dtrx – The Universal Archive Extractor For Many Archive Types

dtrx - Intelligent archive extraction

The dtrx tool is an universal archive extractor for many archive types. dtrx stands for “Do The Right Extraction”. It is a free, open source archive extraction tool. You don’t need to have multiple extraction tools for handling different types of archive files. dtrx will take care of almost all types of archive files such as tar, zip, cpio, deb, rpm, gem, 7z, cab, lzh, rar, gz, bz2, lzma, xz, and many kinds of exe files, including Microsoft Cabinet archives, InstallShield archives, and self-extracting zip files. dtrx will extract the archives into their own dedicated directories. Also, it makes sure you can read and write all the files you just extracted, while leaving the rest of the permissions intact. And also, it can find the archives inside the archive and extract those too.

In this brief tutorial, we will see how to install and use dtrx for handling archive files in Unix-like operating systems.

dtrx – Intelligent Archive Extraction Utility


On Arch LInux and its derivatives:

dtrx is available in AUR. If you Arch Linux or any other Arch Linux derivatives like Antergos, Manjaro Linux, you can install it using AUR helpers such as Yaourt or Packer.

yaourt -S dtrx


packer -S dtrx

On Ubuntu and its derivatives:

The dtrx extraction tool is available in the default repositories of Ubuntu. The following command will install dtrx on your Ubuntu system.

sudo apt-get install dtrx

On other Linux distributions, you can manually compile and install it from the source as shown below.

Make sure you have installed python in your Linux box. Then, download the latest version from here.

 wget https://brettcsmith.org/2007/dtrx/dtrx-7.1.tar.gz

Extract the downloaded archive file using command:

tar -xvf dtrx-7.1.tar.gz

GO to the folder where you extracted dtrx.

cd dtrx-7.1

Finally, compile and install it as shown below.

python setup.py install --prefix=/usr/local


Unlike other archive extractors, you don’t need to remember all options and arguments. Just use dtrx command followed by the archive file as shown below.

dtrx dir1.tar

Where, dir1.tar is the tar archive file.

It will extract all all contents of dir1.tar archive into a folder called dir1 in the current working directory. You don’t need to install tar archiving utility or don’t need to know how to use tar command to extract archives. dtr will extract the given file, no matter which archive format the file is.

Now, consider another archive file called dir2.zip that consists of archive files namely file1.tar and file2.bz2. Let us extract it using command:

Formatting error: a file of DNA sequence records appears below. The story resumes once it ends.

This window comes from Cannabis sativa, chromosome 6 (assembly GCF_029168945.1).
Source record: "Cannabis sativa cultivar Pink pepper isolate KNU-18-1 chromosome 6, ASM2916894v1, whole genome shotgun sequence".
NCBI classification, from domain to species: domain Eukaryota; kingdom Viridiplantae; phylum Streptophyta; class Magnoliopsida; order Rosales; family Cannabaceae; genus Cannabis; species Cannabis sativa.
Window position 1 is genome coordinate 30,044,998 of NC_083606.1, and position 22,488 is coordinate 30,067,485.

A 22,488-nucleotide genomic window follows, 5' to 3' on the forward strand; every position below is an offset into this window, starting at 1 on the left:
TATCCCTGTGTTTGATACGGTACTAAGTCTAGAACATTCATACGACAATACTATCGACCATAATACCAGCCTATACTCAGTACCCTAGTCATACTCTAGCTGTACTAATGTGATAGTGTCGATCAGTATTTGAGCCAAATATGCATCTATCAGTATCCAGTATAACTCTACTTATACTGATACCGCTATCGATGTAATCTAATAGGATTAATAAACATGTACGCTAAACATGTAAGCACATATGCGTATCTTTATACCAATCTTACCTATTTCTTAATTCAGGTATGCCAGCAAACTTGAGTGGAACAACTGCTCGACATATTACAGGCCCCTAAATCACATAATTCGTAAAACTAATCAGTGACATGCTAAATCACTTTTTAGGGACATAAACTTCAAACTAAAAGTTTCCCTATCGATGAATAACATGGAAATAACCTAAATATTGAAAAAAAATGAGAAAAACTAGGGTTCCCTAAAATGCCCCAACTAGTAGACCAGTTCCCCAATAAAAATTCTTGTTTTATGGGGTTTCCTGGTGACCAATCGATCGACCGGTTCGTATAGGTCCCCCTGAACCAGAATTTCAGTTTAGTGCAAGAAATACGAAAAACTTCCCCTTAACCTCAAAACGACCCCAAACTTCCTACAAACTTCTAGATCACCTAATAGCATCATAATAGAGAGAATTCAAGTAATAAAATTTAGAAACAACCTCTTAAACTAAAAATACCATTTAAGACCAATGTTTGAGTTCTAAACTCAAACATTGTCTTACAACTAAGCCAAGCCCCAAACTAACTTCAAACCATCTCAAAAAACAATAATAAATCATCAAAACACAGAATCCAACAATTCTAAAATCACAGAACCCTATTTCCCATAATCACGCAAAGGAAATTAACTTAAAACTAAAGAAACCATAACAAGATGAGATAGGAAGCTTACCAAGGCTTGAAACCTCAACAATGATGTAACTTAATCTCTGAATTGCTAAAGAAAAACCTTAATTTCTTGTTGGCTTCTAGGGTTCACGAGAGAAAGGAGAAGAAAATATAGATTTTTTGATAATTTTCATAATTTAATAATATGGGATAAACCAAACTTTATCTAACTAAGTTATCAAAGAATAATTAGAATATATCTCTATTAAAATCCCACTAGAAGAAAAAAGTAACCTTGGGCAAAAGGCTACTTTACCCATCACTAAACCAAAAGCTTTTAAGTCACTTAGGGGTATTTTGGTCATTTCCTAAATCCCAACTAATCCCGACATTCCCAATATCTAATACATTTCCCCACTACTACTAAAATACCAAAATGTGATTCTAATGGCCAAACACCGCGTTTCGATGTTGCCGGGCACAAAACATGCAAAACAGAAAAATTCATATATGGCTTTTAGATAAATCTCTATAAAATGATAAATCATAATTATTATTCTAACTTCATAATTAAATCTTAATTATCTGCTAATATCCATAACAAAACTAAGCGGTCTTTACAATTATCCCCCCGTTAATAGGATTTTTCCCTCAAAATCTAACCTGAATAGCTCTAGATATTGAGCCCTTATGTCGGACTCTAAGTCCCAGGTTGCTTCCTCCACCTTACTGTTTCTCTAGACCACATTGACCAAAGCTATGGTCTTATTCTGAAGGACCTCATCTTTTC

dtrx dir2.zip

dtrx is smart enough to find and tell you that dir2.zip file contains two other archives in it. And, it will give you list of suggestions to do.

As you see in the above output, you can do any one of the following actions by entering the relevant letters given below.

  • a – Extract the archive file and all other included archive files recursively.
  • o – Extract included archive files this once.
  • N – Do not extract included archive files. It means that this option will only extract the source archive file, not other archives inside of it.
  • v – Never extract included archive files during this session.
  • l – List all included archives.

You can also extract multiple files at once by specifying space separated archives as shown below.

dtrx dir1.tar dir2.zip dir3.tar.bz2

Again, if an archive file contains other archives inside it, you will be asked the above questions. Press any letter to perform the respective operation.

It is also possible to extract the metadata from a .deb or .gem files. The -m option will only extract the metadata from those files, not the whole content.

dtrx -m python_2.7.9-1_amd64.deb

To view the metadata of the abve file, just use ls command.

[sk@sk]: ~>$ ls python_2.7.9-1/
control md5sums postinst postrm preinst prerm

For more details, look at the help section by running the following command:

[sk@sk]: ~>$ dtrx -h
Usage: dtrx [options] archive [archive2 ...]

Intelligent archive extractor

 --version show program's version number and exit
 -h, --help show this help message and exit
 -l, -t, --list, --table
 list contents of archives on standard output
 -m, --metadata extract metadata from a .deb/.gem
 -r, --recursive extract archives contained in the ones listed
 specify extraction policy for one-entry archives:
 -n, --noninteractive don't ask how to handle special cases
 -o, --overwrite overwrite any existing target output
 -f, --flat, --no-directory
 extract everything to the current directory
 -v, --verbose be verbose/print debugging information
 -q, --quiet suppress warning/error messages

Also read: Patool – A Portable Command Line Archive File Manager

And, that’s all for now. Hope this helps. If you find our guides useful, be kind enough to share them on your social, professional networks and support OSTechNix.



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